or so but if you can’t float it then you need them to and you’ll have to pay for it. Thus make sure your rep has ability to access funds if you cant,
and always pet them gently behind the ears, they like that. Second, know that you will not get paid even in the 90 days contracted, so whatever plan you decide on should
give you flexibility (ie don’t use a bookie, it’s hard to shoot with a busted hand and a bookies 90 days is WAY firmer than an ad agency)
Think relative or line of credit at a bank with flexible terms, for some of the SCAD students that’s likely the same thing.
I’ve known photographers to hock a camera for cash to cover their first job, I’ve had one sell a car, I’ve had several use credit cards which i’d not recommend
but can work though you’ll pay for it, many photographers marry wealthy or successful hardworking women/men who support their asses, some ask family,
some cash in savings bonds or steal from their kids college fund, some go to the track (again not advisable), some get their producer/production company
to do it, some negotiate late payment or partial payments with vendors in advance. The ways are various. The end result the same.
You got the job, you have to fund it. Figure it out. I’d think about it ahead of time though and get something set up because, as you know,
the worst time in the world for you to get work is EXACTLY WHEN IT’LL COME IN!!! (don’t they know this yet?)
This is especially difficult if you’re a young photographer, such as myself, with little or no savings.
I know of photographers who work with major production companies who are able to put expenses on the company Amex card. As for me, I’ve only dealt with freelance producers who are about as broke as I am!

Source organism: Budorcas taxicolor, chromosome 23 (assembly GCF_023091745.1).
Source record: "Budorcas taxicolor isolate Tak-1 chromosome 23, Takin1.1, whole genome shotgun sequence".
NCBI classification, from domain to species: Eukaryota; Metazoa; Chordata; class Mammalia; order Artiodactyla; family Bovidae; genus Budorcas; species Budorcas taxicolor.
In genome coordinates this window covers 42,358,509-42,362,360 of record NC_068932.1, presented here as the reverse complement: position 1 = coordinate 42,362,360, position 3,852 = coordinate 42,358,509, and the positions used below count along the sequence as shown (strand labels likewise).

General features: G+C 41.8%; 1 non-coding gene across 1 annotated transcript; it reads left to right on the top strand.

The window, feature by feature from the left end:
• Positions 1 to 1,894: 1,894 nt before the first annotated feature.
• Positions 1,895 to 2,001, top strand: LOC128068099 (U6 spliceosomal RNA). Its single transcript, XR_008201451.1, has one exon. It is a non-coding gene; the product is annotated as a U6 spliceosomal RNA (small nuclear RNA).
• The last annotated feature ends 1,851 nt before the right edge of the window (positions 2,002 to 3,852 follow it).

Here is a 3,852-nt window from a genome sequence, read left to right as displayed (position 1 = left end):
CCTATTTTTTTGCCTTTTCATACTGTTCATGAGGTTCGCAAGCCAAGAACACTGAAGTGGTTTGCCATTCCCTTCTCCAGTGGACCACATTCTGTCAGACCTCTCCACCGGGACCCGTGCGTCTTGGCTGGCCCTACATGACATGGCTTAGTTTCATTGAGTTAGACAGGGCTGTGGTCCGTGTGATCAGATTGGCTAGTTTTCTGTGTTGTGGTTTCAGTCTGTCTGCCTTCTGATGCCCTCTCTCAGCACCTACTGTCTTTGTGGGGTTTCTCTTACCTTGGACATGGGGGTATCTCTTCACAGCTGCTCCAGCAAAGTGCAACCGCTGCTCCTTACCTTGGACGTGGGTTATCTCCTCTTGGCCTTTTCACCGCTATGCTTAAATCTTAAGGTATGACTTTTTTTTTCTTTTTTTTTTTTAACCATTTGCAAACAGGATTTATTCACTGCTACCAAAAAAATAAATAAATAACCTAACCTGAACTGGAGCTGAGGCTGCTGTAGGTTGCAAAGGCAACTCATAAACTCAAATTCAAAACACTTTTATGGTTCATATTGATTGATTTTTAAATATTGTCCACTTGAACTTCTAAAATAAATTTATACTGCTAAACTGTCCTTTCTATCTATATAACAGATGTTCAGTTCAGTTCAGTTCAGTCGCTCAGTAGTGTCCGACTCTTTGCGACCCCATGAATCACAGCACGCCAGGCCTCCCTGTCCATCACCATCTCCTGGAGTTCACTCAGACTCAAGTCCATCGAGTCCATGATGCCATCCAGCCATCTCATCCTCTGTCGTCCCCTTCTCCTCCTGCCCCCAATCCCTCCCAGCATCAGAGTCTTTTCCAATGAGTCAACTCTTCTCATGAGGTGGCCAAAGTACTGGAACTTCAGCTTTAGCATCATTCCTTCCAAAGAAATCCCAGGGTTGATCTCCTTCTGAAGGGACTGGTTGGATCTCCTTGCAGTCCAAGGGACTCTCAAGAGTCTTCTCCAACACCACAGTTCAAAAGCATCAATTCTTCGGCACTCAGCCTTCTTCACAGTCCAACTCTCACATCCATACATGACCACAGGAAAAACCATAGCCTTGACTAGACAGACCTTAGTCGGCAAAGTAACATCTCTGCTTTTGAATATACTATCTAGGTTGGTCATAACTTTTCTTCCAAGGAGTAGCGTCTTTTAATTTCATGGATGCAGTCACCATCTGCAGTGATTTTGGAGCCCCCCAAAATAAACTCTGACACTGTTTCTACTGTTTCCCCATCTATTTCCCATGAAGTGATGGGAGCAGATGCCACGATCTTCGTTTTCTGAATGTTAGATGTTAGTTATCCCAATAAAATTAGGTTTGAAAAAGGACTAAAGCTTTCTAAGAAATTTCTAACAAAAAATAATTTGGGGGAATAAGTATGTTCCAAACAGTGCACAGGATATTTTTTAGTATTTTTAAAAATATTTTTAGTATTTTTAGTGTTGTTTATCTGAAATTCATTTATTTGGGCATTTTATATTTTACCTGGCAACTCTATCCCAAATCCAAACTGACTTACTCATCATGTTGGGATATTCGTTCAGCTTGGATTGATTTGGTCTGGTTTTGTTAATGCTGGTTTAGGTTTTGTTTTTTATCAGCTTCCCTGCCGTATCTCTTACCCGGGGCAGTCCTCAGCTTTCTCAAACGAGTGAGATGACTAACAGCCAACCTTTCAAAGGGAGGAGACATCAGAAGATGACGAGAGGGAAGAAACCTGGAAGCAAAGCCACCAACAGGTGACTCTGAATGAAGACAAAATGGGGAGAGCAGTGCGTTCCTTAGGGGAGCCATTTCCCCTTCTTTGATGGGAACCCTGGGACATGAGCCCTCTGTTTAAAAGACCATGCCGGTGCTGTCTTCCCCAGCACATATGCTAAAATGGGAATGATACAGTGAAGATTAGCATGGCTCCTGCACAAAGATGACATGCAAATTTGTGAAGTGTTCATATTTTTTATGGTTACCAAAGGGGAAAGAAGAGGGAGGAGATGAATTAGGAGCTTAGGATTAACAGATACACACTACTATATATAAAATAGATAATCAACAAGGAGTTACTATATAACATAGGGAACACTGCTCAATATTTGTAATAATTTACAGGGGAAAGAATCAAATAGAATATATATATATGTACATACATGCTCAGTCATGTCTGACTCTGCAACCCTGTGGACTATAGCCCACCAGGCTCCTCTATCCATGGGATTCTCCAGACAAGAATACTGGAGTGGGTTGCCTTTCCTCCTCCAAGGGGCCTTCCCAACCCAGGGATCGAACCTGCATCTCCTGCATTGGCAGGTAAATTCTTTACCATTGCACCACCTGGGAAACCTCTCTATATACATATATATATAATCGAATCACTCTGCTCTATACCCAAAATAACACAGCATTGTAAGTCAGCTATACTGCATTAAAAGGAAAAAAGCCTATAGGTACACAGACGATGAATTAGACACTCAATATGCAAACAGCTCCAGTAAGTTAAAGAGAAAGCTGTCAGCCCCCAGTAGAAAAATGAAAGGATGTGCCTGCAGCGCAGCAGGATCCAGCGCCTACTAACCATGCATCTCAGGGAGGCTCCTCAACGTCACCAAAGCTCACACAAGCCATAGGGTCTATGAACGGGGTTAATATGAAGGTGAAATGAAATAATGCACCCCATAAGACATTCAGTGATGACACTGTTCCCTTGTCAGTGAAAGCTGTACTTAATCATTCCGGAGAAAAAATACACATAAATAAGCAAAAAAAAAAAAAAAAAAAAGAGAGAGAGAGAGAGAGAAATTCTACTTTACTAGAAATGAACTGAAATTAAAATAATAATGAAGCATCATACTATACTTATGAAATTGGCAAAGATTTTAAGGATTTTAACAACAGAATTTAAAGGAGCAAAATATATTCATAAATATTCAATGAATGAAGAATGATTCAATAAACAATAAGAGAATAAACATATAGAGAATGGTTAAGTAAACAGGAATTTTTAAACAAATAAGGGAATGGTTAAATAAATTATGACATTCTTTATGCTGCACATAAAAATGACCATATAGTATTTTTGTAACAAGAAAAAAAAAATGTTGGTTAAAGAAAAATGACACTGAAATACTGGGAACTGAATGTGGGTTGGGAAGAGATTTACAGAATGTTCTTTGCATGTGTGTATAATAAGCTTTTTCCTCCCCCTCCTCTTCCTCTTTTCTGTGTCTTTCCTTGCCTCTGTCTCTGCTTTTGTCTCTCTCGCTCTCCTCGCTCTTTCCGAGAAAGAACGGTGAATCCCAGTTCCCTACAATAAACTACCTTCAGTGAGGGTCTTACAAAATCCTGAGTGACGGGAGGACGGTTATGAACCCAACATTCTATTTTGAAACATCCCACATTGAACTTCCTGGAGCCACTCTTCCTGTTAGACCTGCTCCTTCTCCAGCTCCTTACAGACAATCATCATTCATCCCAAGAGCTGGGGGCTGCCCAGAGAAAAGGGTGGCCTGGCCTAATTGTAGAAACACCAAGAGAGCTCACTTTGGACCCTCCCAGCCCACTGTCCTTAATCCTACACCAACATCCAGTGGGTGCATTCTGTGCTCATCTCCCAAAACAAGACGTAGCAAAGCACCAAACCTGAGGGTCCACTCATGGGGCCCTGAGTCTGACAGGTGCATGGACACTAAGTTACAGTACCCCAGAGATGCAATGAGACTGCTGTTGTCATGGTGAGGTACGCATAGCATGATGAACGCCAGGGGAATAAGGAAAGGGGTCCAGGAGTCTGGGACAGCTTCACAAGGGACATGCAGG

The first big advertising job that I worked on required an expense advance of $63,000. Luckily, I received the money in time!
There have been other jobs where the client only advanced HALF of the expenses, and I was somehow expected to cover the rest until they reimbursed me 3 months later. In these cases, I have been very lucky to have an agent who took pity on me and handled the billing herself.
My suggestion is to be very organized and diligent about receiving an advance for your shoot as soon as possible. Let the client / agency know that you can’t move forward on anything until the check has cleared the bank. Most of the time, this will work for you.
But just to be safe, make sure you always have a couple credit cards with very high limits!
I think it all breaks down to SAVINGS. From my first job till now, its always important to have a good bit of money ready to go. Now the range of how much you need, is directly related to what level you are in your career. I think back to my first location gig…it was “BIG Time” ok just kidding, it was me, an assistant, and talent. Assistant held a SMALL battery powered strobe, Models brought their own clothes and did their own make up….My total cost to fund was about $45. Now My cost to fund can be as much as 5-10K. So kinda stinks to keep that much tied up…but for me its part of the DANCE
Now if you get a considerable project while you are still young in the biz, bring in a producer, A MUST. Possibly, just Possibly that producer has more time in the biz, and maybe is use to funding projects, so you might luck out. But be prepared one day if you cannot fund the project, you might have to give it up, your project will suffer if you cut corners right off the bat.
Feel free to comment, here to help and learn]]>